An editorial from The Herald-Dispatch
HUNTINGTON, W.Va. — As hundreds of thousands of people in the Kanawha Valley learned all too well in January, water is a precious commodity.
The chemical leak into the Elk River near a water intake for a West Virginia American Water treatment and distribution plant left an estimated 300,000 people without water for several days and left lingering questions about the water’s safety.
But that appears to be a short-term problem. What about people who have no access to public water at all? Extending public water distribution systems into unserved areas is an ongoing need in West Virginia, and efforts to expand service should be pursued whenever possible.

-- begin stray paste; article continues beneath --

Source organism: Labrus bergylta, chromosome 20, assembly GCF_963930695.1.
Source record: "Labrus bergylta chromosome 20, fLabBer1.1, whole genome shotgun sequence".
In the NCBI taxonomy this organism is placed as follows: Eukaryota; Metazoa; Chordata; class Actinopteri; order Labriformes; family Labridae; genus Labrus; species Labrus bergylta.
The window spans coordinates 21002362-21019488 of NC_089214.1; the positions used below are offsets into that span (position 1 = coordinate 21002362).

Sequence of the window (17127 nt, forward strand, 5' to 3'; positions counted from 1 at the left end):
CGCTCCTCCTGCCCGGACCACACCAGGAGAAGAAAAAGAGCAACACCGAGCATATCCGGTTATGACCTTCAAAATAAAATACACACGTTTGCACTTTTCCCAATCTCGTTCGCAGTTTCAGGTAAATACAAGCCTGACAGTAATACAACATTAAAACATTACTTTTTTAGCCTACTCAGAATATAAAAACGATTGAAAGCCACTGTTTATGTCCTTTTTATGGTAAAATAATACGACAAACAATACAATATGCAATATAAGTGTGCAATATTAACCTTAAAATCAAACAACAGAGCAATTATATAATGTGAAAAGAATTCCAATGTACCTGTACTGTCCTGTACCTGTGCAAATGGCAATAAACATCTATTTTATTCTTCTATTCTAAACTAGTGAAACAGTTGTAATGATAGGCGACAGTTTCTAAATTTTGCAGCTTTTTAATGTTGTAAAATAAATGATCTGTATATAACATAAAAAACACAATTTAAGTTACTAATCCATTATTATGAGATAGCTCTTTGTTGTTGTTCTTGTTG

Apparently, the West Virginia Public Service Commission was thinking along those lines when it recently ordered West Virginia American Water to fulfill commitments regarding several water extension projects.
The ruling resulted from a complaint filed by eight public bodies who said West Virginia American Water withdrew from a series of partnerships to extend service into new areas, including one in Putnam County. They said they each received a “decommitment” letter from the water utility company saying, among other things, that it would no longer financially support public/private investments…